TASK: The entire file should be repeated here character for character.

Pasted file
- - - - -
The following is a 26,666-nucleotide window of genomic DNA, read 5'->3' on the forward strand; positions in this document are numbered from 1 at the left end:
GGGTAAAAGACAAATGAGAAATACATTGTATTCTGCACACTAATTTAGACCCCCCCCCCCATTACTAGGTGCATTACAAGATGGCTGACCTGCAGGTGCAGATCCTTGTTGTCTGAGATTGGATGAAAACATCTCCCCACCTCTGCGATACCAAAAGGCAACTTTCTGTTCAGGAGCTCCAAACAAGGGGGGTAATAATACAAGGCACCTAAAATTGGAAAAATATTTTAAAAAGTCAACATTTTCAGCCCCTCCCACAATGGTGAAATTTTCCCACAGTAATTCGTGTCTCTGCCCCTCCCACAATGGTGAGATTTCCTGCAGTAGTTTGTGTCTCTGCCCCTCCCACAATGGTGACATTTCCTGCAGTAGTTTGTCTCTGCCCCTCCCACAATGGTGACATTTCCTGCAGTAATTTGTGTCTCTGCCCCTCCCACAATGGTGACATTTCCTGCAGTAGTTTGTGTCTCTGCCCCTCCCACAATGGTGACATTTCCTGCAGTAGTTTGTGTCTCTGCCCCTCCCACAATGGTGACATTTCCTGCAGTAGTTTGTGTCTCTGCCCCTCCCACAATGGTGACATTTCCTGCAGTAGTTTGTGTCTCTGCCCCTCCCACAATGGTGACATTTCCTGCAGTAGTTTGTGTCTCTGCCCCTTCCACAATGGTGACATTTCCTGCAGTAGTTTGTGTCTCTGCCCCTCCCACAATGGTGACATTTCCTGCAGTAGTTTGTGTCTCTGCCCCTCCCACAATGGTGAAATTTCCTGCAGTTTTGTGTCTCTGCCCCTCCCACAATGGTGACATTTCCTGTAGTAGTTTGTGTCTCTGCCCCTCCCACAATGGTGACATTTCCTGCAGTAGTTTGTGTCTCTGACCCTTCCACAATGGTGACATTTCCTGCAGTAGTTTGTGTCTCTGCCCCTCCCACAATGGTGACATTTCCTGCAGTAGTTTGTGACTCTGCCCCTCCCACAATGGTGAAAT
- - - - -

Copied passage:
The following is a 26,666-nucleotide window of genomic DNA, read 5'->3' on the forward strand; positions in this document are numbered from 1 at the left end:
GGGTAAAAGACAAATGAGAAATACATTGTATTCTGCACACTAATTTAGACCCCCCCCCCCATTACTAGGTGCATTACAAGATGGCTGACCTGCAGGTGCAGATCCTTGTTGTCTGAGATTGGATGAAAACATCTCCCCACCTCTGCGATACCAAAAGGCAACTTTCTGTTCAGGAGCTCCAAACAAGGGGGGTAATAATACAAGGCACCTAAAATTGGAAAAATATTTTAAAAAGTCAACATTTTCAGCCCCTCCCACAATGGTGAAATTTTCCCACAGTAATTCGTGTCTCTGCCCCTCCCACAATGGTGAGATTTCCTGCAGTAGTTTGTGTCTCTGCCCCTCCCACAATGGTGACATTTCCTGCAGTAGTTTGTCTCTGCCCCTCCCACAATGGTGACATTTCCTGCAGTAATTTGTGTCTCTGCCCCTCCCACAATGGTGACATTTCCTGCAGTAGTTTGTGTCTCTGCCCCTCCCACAATGGTGACATTTCCTGCAGTAGTTTGTGTCTCTGCCCCTCCCACAATGGTGACATTTCCTGCAGTAGTTTGTGTCTCTGCCCCTCCCACAATGGTGACATTTCCTGCAGTAGTTTGTGTCTCTGCCCCTCCCACAATGGTGACATTTCCTGCAGTAGTTTGTGTCTCTGCCCCTTCCACAATGGTGACATTTCCTGCAGTAGTTTGTGTCTCTGCCCCTCCCACAATGGTGACATTTCCTGCAGTAGTTTGTGTCTCTGCCCCTCCCACAATGGTGAAATTTCCTGCAGTTTTGTGTCTCTGCCCCTCCCACAATGGTGACATTTCCTGTAGTAGTTTGTGTCTCTGCCCCTCCCACAATGGTGACATTTCCTGCAGTAGTTTGTGTCTCTGACCCTTCCACAATGGTGACATTTCCTGCAGTAGTTTGTGTCTCTGCCCCTCCCACAATGGTGACATTTCCTGCAGTAGTTTGTGACTCTGCCCCTCCCACAATGGTGAAAT